Image via Michael Coghlan/Flickr CC
Before we begin this article in earnest, I want you to watch a video. You can skip through to about 8:12 or so, if you’d like.
All done? Then let’s discuss what just happened. In 2014, a fan of the collectible card game Magic: The Gathering taped himself opening a pack of cards from the first set available to the game, sold back in 1993. The game is still going strong today. The pack the man opened is worth anywhere from $2,000 to $5,000 due to its rarity nowadays.
The gentleman’s goal was to show what older cards look like to newer players, as the game’s art style has changed in the past 25 years. Note that he is using gloves, as many of the cards from that era are also very rare, and thus valuable to the playerbase. The second-to-last card revealed is a Tropical island, worth $3,500 even in a lightly played state. The last card revealed, the Black Lotus, is the rarest of the rare. A year prior to the video, a Black Lotus, graded at 9.5 condition by a collectible grading company, sold for more than $27,300. A Black Lotus from a later set, in heavily played condition — far less than 9.5 — can be had for a mere $3,500. A near-mint Black Lotus from the first set, Alpha, still fetches nearly $20,000. Not bad for a piece of cardboard from 1993.
You may have no interest in the game itself, but this does make an interesting investment, and is something to consider as a way of making money in an admittedly volatile market.
The Reserved List
The key to keeping card valuable is what’s called the “Reserved List.” After M:tG makers Wizards of the Coast released a card set that contained reprintings of earlier rare cards, the cards’ value tanked. Collectors were not pleased. After this, the Reserved List was created. None of the cards on the list will be functionally reprinted, preserving the power in the game the cards have, and in part the value, which also sees rarity as a factor.
Aside from rarity, part of knowing which cards will increase in value is how well they play in the game. Often, the rarer cards are more powerful in the game, and thus more desirable, pushing up prices. Knowing how the game is played helps, as does knowing what cards see more play. There are often tournaments, where professional M:tG players compete for more prize money than you would assume for what is supposed to be a children’s game.
Watching the widely available livestreams can give you insight into what makes a card good. From there, the road to profits is fairly simple: buy the card, hope that once the card is no longer widely available — card sets are only sold for a limited amount of time — the price will go up instead of down. It’s not unlike baseball cards.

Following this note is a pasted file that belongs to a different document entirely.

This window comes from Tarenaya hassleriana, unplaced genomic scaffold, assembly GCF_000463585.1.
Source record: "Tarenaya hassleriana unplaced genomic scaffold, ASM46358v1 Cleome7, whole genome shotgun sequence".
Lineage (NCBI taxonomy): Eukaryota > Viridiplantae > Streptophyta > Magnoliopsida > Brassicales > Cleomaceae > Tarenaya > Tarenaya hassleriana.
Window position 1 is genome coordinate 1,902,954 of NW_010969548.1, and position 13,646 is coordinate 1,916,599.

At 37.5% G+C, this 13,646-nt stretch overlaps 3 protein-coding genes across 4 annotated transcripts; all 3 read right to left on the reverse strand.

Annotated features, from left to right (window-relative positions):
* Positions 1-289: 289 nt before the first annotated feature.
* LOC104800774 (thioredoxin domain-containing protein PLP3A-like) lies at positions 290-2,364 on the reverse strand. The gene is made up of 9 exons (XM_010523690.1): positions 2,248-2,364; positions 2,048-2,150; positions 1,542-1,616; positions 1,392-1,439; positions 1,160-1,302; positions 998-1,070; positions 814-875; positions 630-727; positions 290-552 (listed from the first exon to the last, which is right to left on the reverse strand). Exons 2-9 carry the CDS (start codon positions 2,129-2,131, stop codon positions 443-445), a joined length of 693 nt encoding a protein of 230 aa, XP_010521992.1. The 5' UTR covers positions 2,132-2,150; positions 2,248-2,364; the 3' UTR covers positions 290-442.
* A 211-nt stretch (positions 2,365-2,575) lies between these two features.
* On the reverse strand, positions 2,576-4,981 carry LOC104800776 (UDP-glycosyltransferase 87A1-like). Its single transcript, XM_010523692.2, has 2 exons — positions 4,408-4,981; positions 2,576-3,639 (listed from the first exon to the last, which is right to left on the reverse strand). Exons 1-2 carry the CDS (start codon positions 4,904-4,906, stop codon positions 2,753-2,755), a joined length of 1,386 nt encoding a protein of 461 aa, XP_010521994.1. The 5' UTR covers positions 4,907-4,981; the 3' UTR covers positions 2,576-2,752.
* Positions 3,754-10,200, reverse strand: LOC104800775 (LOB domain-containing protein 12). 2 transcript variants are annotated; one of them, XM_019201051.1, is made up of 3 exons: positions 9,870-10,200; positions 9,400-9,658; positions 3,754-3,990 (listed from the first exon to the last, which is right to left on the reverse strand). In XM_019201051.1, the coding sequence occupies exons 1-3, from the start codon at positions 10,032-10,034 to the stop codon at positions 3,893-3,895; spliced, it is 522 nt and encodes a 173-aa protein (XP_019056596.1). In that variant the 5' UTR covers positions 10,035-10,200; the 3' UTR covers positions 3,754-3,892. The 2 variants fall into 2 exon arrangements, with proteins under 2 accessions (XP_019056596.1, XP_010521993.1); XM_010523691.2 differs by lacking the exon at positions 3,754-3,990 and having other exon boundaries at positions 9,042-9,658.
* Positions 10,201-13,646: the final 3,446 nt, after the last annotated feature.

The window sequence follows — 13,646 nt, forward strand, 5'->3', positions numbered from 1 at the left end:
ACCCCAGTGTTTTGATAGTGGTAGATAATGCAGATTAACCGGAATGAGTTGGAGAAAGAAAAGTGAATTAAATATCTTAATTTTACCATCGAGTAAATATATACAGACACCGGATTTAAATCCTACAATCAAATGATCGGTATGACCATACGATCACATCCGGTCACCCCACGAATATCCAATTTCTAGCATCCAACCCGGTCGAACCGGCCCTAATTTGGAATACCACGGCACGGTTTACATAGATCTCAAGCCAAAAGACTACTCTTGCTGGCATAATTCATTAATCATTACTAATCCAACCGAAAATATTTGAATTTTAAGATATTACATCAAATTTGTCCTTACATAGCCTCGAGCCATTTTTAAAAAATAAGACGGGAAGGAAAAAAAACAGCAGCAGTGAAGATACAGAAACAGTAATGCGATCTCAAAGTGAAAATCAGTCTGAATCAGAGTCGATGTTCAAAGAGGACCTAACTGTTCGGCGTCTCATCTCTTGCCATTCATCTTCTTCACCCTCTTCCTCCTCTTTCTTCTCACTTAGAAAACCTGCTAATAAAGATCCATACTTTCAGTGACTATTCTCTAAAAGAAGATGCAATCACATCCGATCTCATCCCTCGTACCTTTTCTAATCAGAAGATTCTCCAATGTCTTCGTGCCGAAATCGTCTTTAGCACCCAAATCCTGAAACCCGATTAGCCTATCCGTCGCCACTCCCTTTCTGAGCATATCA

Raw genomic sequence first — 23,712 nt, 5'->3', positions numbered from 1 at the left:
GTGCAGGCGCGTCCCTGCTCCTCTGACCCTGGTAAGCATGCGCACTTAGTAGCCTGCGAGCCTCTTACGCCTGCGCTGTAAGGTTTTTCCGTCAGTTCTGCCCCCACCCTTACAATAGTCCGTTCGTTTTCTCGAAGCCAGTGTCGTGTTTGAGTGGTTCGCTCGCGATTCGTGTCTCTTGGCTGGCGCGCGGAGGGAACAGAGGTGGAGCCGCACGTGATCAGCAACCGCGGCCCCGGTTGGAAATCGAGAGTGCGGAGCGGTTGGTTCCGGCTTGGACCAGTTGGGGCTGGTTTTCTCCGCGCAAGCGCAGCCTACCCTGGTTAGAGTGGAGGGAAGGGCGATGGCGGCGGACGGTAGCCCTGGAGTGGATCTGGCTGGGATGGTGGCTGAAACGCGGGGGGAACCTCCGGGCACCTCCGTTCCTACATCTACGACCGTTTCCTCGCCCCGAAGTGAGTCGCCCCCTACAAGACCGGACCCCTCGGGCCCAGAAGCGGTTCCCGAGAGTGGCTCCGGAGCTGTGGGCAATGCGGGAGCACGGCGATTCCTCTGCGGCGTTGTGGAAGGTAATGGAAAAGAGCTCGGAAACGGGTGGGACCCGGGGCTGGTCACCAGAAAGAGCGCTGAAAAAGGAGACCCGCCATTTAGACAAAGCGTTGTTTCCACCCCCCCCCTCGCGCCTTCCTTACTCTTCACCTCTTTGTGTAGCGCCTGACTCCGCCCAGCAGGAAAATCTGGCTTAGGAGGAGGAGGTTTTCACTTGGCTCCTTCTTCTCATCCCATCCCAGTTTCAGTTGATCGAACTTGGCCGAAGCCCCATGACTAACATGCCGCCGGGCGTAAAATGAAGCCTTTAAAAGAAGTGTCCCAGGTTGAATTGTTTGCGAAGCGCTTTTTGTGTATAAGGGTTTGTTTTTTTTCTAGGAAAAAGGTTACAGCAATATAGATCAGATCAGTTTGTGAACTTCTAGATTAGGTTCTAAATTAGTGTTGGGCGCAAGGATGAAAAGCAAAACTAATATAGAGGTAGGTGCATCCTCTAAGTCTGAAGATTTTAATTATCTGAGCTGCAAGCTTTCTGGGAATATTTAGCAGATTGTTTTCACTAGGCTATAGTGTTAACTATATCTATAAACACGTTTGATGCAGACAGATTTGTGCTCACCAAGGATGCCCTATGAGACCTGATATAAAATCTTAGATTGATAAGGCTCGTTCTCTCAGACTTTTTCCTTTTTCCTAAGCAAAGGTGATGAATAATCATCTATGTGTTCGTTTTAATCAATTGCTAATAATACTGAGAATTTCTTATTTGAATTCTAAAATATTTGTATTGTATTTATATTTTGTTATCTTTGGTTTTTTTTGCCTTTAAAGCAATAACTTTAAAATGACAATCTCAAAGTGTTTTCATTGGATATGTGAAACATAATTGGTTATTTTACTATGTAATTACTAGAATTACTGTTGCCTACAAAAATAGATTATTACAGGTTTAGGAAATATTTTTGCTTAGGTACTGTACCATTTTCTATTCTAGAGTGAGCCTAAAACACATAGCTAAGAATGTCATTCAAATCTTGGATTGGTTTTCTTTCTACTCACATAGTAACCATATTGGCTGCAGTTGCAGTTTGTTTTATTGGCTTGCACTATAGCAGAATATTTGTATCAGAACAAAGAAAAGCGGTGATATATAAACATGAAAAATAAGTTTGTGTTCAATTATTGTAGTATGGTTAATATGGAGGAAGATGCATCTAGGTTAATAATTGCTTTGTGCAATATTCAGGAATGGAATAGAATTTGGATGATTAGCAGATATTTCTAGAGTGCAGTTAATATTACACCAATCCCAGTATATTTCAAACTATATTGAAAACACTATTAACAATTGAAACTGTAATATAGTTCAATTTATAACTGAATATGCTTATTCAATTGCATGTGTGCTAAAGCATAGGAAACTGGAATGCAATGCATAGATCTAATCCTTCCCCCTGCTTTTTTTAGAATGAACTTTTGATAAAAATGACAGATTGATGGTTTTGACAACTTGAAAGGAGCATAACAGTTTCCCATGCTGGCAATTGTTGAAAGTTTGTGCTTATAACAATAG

Or, you could try to find boxes or still-sealed packs of older cards for cheap and open them, hoping to find something rare inside — as Rudy the Magic Guy does. The boxes and packs themselves, however, are also valuable, and can be sold to those also hoping to find old, rare cards. Rudy claims that there are about 1,100 copies of each of the “Rare” cards printed in Alpha, with about 500 of each still in existence.
The problem is that, with more than 16,000 cards as of December 2016 — and more sets have been released since then — it’s hard to keep track of what you open in a pack, and if it’s worth selling. It might be best to create a spreadsheet for your acquisitions. Since there are so many cards, you’ll need a system to manage what you have, especially if you open old boxes and packs instead of buying single cards. You can use Excel to color code and sort your cards, such as by rarity, giving you an overall idea of what a given box or your entire collection is worth. It’s worth noting that the same card from different sets can have different prices, especially if they have different artwork, making a spreadsheet even more of a boon. Sites like TCGPlayer will help you price out your cards.
A Word of Warning
If you haven’t already guessed, investing in Magic: The Gathering cards can be risky. It can be a volatile market, with card prices either sharply increasing or decreasing as sets rotate out. Part of this depends on whether the card was only good in “standard” play, used in tournaments, or whether it will still be good in “legacy” play, where the vast majority of the thousands of cards are all used, instead of a small subset. Plus, there’s still rarity to contend with.
If you have no knowledge of the game, find someone who plays. Ask them questions. Ask them what cards are being used right now, and when the next set is coming. Cards are “spoiled” in advance of a set becoming available, making pre-orders possible. But, some cards will remain unknown until a pro figures out a way to work them into their deck, and suddenly the price can explode. Again, it can be volatile. But, this also means there are vast profits to be found.
At the end of the day, even if you don’t make much money off the cards, if you keep some, you can at least learn to play and have even more fun.